D&O exposures of nonprofit board members include but are not limited to harassment, discrimination, wrongful termination, inefficient administration, financial mismanagement, negligence and acts beyond the granted authority.
Employment practices liability claims are the most common D&O claim of nonprofits. For example, a nonprofit terminated one of its executives because of multiple complaints of sexual harassment by employees. In turn, this executive sued the nonprofit and board of directors for wrongful termination and interference with contractual relations. While the nonprofit was successful, the cost of the long legal process exceeded $250,000.
Fundraising activities while necessary for the successful and continued operation for a nonprofit also present exposures for board members. For example, a D&O claim involved a donor who made a large contribution to a nonprofit slated for a specific purpose. The nonprofit’s executive director and board of trustees instead used a portion of the donation to fund a building expansion. The donor filed suit, alleging misappropriation of funds. The damages included return of the full contribution plus interest. As some of the money was already spent, the nonprofit would be financially unable to return the entire donation.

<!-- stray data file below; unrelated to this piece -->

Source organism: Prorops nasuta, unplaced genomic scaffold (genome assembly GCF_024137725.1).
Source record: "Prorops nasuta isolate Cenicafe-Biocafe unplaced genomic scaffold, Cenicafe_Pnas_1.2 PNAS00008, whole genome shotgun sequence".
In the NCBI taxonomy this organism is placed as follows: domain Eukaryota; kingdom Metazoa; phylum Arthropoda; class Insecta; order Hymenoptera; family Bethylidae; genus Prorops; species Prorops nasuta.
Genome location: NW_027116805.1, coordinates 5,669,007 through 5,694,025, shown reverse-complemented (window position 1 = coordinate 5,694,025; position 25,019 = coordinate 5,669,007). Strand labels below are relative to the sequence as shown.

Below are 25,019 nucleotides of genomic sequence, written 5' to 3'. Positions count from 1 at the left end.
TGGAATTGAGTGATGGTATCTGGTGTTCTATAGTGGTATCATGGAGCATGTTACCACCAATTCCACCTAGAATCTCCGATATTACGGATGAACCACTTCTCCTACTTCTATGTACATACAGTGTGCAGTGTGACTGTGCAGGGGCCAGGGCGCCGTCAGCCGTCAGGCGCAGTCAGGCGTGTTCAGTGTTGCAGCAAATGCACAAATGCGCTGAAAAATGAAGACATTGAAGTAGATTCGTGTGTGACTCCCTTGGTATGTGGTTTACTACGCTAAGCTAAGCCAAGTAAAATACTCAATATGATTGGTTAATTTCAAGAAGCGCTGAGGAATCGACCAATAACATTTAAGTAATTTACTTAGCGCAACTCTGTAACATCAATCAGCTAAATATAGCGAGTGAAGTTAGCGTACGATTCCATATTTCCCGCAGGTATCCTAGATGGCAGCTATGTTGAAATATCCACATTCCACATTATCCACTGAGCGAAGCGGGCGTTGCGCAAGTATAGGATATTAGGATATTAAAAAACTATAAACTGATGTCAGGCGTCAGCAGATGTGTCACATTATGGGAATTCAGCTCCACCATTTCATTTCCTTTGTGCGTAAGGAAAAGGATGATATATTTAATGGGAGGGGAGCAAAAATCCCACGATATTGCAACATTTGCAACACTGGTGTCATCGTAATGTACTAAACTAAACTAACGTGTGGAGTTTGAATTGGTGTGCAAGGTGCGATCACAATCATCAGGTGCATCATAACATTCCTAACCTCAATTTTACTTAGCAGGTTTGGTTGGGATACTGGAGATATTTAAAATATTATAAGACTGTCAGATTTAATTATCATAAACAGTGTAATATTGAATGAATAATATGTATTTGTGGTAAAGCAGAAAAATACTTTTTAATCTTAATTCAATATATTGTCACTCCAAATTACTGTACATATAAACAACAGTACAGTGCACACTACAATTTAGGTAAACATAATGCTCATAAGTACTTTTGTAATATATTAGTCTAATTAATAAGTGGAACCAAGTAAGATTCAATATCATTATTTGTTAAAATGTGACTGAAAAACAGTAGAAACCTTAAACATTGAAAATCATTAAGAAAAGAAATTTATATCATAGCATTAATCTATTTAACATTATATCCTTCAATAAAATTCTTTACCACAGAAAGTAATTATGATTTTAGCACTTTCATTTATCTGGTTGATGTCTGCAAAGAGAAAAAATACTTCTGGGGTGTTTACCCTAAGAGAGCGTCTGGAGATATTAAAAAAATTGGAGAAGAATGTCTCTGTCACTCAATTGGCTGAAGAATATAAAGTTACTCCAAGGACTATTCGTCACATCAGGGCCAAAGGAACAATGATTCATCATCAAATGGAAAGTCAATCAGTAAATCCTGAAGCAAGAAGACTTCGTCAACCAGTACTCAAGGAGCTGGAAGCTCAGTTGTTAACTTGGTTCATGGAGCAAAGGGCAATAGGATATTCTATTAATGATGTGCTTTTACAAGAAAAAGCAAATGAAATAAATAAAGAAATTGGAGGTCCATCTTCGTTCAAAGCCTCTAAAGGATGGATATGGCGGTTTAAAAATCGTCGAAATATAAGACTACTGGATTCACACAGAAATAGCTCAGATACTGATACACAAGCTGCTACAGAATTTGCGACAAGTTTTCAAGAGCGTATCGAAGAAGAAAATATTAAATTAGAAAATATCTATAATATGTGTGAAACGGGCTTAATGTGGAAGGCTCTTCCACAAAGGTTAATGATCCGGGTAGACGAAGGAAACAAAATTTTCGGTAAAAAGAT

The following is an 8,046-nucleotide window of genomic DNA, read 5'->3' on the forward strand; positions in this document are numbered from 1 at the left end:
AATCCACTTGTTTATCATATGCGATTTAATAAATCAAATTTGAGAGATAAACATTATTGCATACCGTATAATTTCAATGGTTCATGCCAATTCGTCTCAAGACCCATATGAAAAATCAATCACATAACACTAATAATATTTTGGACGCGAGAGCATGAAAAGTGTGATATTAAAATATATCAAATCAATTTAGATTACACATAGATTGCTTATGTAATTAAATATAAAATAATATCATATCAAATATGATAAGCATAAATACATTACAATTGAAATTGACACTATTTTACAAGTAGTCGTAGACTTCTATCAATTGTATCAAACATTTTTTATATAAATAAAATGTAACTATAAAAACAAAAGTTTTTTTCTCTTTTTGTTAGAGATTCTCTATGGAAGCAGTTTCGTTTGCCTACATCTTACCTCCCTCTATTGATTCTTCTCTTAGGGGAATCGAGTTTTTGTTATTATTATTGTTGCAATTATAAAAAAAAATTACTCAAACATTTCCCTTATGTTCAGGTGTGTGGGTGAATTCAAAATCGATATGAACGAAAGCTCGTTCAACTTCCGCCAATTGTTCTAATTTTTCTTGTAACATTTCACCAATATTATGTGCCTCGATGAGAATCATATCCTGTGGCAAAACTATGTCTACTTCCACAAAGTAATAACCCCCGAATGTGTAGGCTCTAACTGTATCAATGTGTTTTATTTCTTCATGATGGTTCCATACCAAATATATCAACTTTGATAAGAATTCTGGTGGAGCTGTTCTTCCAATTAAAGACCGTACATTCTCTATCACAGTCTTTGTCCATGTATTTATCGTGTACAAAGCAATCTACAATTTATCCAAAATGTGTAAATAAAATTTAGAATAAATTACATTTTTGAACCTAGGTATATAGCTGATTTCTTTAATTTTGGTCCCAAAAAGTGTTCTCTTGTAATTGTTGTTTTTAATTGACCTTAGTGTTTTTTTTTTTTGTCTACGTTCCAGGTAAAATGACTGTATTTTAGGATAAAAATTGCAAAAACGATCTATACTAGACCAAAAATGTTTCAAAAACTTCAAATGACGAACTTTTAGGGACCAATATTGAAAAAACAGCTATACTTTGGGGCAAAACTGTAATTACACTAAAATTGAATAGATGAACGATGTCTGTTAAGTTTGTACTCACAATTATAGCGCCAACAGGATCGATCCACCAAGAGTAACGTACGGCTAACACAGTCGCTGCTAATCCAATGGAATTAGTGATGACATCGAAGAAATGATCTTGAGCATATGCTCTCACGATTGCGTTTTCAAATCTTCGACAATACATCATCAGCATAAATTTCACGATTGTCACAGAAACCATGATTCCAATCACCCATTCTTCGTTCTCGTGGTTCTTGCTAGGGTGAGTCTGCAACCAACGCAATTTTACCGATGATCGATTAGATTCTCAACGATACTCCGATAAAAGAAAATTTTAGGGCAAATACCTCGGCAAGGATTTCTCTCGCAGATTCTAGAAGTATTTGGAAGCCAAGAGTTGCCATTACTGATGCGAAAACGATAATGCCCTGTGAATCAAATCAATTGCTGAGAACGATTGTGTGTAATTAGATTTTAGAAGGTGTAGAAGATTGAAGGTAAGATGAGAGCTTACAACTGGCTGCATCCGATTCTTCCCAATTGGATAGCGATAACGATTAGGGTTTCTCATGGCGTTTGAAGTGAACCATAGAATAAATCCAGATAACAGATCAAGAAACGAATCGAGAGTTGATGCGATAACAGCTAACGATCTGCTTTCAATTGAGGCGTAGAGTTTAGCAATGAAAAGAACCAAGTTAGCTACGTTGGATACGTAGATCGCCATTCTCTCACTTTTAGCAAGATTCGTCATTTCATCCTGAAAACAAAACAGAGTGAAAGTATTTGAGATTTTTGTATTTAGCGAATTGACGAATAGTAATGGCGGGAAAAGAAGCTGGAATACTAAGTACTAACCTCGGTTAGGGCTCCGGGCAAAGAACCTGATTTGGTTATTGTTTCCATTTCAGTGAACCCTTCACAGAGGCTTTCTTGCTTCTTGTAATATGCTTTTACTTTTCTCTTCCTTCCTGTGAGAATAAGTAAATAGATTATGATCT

Directors and officers can be sued by employees, donors, the public, third party and others. The average claim is more than $100,000 and a lawsuit can easily destroy a nonprofit, putting it out of business. On top of that, the individual assets of board members are at risk, too, including their homes and investments.
Distinguished’s Umbrella Liability Program for Museums is custom designed for the specialized needs of nonprofit cultural institutions.